Remco van Vliet, third-generation Dutch Master Florist
Navina Najat Haidar, Curator, Department of Islamic Art
Floral forms, whether appearing on scrolling arabesques or enclosed in cusped arches, are among the most enchanting aspects of the art of the Islamic world. The Islamic ideal of paradise conceived of as a garden lies at the root of much of the floral imagery. Historical engagement with medicinal plants; the development of scents and other related products; the response to the natural environment and exchanges with other cultures are also reflected in the development of styles of floral decoration or motifs in Islamic art and architecture. Remco Van Vliet, third-generation Dutch Master Florist will create arrangements with fresh flowers inspired by plants and compositions in the art of the Arab world, Turkey, Iran and India.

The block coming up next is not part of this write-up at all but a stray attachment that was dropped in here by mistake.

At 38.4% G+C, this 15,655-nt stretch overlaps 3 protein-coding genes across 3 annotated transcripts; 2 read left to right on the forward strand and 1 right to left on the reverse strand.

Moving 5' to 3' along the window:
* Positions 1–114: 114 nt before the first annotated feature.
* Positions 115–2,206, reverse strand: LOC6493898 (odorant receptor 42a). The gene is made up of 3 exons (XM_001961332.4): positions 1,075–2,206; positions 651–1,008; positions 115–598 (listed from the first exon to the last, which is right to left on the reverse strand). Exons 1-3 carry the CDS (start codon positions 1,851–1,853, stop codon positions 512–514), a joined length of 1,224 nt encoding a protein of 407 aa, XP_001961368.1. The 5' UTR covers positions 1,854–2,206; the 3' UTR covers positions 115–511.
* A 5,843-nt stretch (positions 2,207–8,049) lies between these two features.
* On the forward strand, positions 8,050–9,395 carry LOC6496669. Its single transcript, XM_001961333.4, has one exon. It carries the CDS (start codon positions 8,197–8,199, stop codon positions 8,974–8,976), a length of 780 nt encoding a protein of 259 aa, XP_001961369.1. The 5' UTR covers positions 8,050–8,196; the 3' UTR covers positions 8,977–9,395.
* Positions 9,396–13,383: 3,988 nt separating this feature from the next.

This lecture is supported by the Mrs. Joseph H. King Fund.
Image above; Dish Depicting Two Birds Among Flowering Plants (detail), Dish, (Turkey, Iznik ca. 1575–90), Stonepaste; polychrome painted under transparent glaze, H. 2 3/8 in. Diam. of rim: 11 3/16 in. (28.4 cm). The Metropolitan Museum of Art, Gift of James J. Rorimer in appreciation of Maurice Dimand’s curatorship, 1933–1959, 1959 (59.69.1)
See more in Ticketed Talks